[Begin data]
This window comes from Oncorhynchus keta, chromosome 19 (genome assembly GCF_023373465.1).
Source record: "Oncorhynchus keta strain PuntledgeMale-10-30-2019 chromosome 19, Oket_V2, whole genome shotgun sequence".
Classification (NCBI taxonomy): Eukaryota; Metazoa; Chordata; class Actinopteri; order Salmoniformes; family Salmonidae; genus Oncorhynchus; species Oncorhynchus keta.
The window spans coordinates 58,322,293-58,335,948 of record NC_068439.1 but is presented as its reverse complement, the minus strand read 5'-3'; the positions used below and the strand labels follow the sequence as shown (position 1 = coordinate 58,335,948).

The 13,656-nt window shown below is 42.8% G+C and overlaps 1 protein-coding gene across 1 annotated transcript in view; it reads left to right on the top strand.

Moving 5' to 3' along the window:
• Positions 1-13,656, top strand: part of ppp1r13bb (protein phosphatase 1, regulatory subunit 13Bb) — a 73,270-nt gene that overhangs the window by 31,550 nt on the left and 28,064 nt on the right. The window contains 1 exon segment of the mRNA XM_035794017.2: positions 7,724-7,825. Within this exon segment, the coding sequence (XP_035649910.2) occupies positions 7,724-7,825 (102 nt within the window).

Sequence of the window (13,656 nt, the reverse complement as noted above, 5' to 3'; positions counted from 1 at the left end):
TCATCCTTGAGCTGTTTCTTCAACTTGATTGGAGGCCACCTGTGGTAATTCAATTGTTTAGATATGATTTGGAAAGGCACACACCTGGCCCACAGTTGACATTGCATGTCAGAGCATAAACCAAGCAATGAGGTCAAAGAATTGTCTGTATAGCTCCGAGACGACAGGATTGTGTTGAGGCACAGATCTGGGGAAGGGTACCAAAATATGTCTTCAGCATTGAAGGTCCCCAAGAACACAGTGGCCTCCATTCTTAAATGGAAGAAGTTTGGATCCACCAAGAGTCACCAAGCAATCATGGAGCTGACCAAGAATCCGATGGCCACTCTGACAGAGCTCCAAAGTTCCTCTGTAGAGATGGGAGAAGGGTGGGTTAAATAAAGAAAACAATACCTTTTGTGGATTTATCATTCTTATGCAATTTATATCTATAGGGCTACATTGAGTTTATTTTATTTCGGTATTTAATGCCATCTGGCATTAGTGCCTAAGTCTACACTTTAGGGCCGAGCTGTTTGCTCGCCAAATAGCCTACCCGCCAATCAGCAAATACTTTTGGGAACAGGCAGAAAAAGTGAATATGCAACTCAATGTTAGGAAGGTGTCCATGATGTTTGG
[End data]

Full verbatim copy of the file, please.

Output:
This window comes from Oncorhynchus keta, chromosome 19 (genome assembly GCF_023373465.1).
Source record: "Oncorhynchus keta strain PuntledgeMale-10-30-2019 chromosome 19, Oket_V2, whole genome shotgun sequence".
Classification (NCBI taxonomy): Eukaryota; Metazoa; Chordata; class Actinopteri; order Salmoniformes; family Salmonidae; genus Oncorhynchus; species Oncorhynchus keta.
The window spans coordinates 58,322,293-58,335,948 of record NC_068439.1 but is presented as its reverse complement, the minus strand read 5'-3'; the positions used below and the strand labels follow the sequence as shown (position 1 = coordinate 58,335,948).

The 13,656-nt window shown below is 42.8% G+C and overlaps 1 protein-coding gene across 1 annotated transcript in view; it reads left to right on the top strand.

Moving 5' to 3' along the window:
• Positions 1-13,656, top strand: part of ppp1r13bb (protein phosphatase 1, regulatory subunit 13Bb) — a 73,270-nt gene that overhangs the window by 31,550 nt on the left and 28,064 nt on the right. The window contains 1 exon segment of the mRNA XM_035794017.2: positions 7,724-7,825. Within this exon segment, the coding sequence (XP_035649910.2) occupies positions 7,724-7,825 (102 nt within the window).

Sequence of the window (13,656 nt, the reverse complement as noted above, 5' to 3'; positions counted from 1 at the left end):
TCATCCTTGAGCTGTTTCTTCAACTTGATTGGAGGCCACCTGTGGTAATTCAATTGTTTAGATATGATTTGGAAAGGCACACACCTGGCCCACAGTTGACATTGCATGTCAGAGCATAAACCAAGCAATGAGGTCAAAGAATTGTCTGTATAGCTCCGAGACGACAGGATTGTGTTGAGGCACAGATCTGGGGAAGGGTACCAAAATATGTCTTCAGCATTGAAGGTCCCCAAGAACACAGTGGCCTCCATTCTTAAATGGAAGAAGTTTGGATCCACCAAGAGTCACCAAGCAATCATGGAGCTGACCAAGAATCCGATGGCCACTCTGACAGAGCTCCAAAGTTCCTCTGTAGAGATGGGAGAAGGGTGGGTTAAATAAAGAAAACAATACCTTTTGTGGATTTATCATTCTTATGCAATTTATATCTATAGGGCTACATTGAGTTTATTTTATTTCGGTATTTAATGCCATCTGGCATTAGTGCCTAAGTCTACACTTTAGGGCCGAGCTGTTTGCTCGCCAAATAGCCTACCCGCCAATCAGCAAATACTTTTGGGAACAGGCAGAAAAAGTGAATATGCAACTCAATGTTAGGAAGGTGTCCATGATGTTTGG